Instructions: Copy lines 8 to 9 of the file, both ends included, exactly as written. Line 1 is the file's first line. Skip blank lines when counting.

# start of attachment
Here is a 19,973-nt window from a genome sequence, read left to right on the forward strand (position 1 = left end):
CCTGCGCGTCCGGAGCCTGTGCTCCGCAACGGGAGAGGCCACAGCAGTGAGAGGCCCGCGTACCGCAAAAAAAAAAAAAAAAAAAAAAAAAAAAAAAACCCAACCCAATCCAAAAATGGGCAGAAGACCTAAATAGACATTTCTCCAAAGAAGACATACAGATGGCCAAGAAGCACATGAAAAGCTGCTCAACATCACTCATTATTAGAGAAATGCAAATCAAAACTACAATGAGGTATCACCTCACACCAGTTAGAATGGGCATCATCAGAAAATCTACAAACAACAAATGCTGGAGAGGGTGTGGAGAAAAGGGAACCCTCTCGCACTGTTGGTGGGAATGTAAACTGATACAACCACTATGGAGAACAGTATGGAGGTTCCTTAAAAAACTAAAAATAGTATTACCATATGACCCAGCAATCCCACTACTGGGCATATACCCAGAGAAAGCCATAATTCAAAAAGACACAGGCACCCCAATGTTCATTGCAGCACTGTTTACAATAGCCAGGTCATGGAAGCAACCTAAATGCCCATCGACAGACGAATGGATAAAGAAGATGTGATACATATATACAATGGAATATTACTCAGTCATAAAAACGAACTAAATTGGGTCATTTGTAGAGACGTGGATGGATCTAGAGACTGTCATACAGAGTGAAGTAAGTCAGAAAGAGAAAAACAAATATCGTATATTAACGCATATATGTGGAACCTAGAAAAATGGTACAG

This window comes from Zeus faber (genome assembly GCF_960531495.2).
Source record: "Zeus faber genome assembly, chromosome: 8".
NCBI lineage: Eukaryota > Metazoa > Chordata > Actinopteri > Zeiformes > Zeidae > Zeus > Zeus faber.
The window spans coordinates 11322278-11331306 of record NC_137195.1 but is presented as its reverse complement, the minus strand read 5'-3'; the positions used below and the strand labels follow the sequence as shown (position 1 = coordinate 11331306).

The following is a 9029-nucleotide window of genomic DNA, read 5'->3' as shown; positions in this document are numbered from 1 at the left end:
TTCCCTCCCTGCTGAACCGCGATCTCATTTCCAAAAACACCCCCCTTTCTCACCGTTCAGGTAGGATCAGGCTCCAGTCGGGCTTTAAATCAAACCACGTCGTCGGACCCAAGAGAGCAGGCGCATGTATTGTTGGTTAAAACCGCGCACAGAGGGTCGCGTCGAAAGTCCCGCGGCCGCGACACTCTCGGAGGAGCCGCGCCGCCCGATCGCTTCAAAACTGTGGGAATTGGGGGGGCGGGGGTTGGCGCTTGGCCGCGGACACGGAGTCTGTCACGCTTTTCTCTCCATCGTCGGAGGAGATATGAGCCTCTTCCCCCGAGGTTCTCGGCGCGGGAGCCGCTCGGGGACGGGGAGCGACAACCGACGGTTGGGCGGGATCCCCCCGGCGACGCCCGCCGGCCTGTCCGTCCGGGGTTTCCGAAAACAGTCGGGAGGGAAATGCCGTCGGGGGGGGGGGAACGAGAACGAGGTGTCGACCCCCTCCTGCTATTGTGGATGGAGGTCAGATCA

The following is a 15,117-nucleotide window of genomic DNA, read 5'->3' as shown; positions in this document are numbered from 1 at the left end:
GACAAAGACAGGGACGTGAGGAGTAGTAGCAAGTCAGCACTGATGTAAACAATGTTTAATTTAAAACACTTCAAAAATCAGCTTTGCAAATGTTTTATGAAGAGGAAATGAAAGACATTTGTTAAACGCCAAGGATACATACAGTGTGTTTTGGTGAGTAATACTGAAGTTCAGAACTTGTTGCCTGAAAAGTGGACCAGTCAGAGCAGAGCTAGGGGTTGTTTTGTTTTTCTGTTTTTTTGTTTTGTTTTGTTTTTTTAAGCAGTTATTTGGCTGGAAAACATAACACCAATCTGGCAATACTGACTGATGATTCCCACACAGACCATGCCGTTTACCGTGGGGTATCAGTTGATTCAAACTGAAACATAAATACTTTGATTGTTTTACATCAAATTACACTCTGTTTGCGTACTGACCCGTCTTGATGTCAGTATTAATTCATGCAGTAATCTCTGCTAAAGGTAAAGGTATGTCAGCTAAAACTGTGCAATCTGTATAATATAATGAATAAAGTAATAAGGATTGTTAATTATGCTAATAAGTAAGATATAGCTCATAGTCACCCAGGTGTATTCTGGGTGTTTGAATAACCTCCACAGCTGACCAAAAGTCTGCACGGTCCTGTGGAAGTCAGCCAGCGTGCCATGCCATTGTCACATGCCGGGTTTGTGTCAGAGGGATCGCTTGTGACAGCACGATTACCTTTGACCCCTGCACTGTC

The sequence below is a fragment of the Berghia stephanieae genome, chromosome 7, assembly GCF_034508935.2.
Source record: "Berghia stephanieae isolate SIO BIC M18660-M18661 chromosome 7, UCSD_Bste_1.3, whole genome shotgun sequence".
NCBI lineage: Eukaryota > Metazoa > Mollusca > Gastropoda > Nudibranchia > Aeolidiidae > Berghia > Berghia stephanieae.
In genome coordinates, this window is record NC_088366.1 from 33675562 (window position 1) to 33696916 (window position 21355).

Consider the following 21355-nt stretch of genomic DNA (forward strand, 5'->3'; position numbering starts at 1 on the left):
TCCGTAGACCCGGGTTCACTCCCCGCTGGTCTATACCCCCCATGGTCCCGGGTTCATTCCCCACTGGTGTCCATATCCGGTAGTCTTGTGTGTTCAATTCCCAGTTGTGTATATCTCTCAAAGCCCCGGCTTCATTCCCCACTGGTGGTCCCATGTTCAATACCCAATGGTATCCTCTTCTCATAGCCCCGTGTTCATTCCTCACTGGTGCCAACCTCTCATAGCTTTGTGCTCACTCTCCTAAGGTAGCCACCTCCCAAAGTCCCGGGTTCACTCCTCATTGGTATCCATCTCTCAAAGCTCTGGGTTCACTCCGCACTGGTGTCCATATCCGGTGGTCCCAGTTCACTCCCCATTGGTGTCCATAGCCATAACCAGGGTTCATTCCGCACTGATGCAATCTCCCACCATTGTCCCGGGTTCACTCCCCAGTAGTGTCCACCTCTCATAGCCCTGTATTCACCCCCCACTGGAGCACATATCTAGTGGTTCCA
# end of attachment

TTCCCTCCCTGCTGAACCGCGATCTCATTTCCAAAAACACCCCCCTTTCTCACCGTTCAGGTAGGATCAGGCTCCAGTCGGGCTTTAAATCAAACCACGTCGTCGGACCCAAGAGAGCAGGCGCATGTATTGTTGGTTAAAACCGCGCACAGAGGGTCGCGTCGAAAGTCCCGCGGCCGCGACACTCTCGGAGGAGCCGCGCCGCCCGATCGCTTCAAAACTGTGGGAATTGGGGGGGCGGGGGTTGGCGCTTGGCCGCGGACACGGAGTCTGTCACGCTTTTCTCTCCATCGTCGGAGGAGATATGAGCCTCTTCCCCCGAGGTTCTCGGCGCGGGAGCCGCTCGGGGACGGGGAGCGACAACCGACGGTTGGGCGGGATCCCCCCGGCGACGCCCGCCGGCCTGTCCGTCCGGGGTTTCCGAAAACAGTCGGGAGGGAAATGCCGTCGGGGGGGGGGGAACGAGAACGAGGTGTCGACCCCCTCCTGCTATTGTGGATGGAGGTCAGATCA

The following is a 15,117-nucleotide window of genomic DNA, read 5'->3' as shown; positions in this document are numbered from 1 at the left end: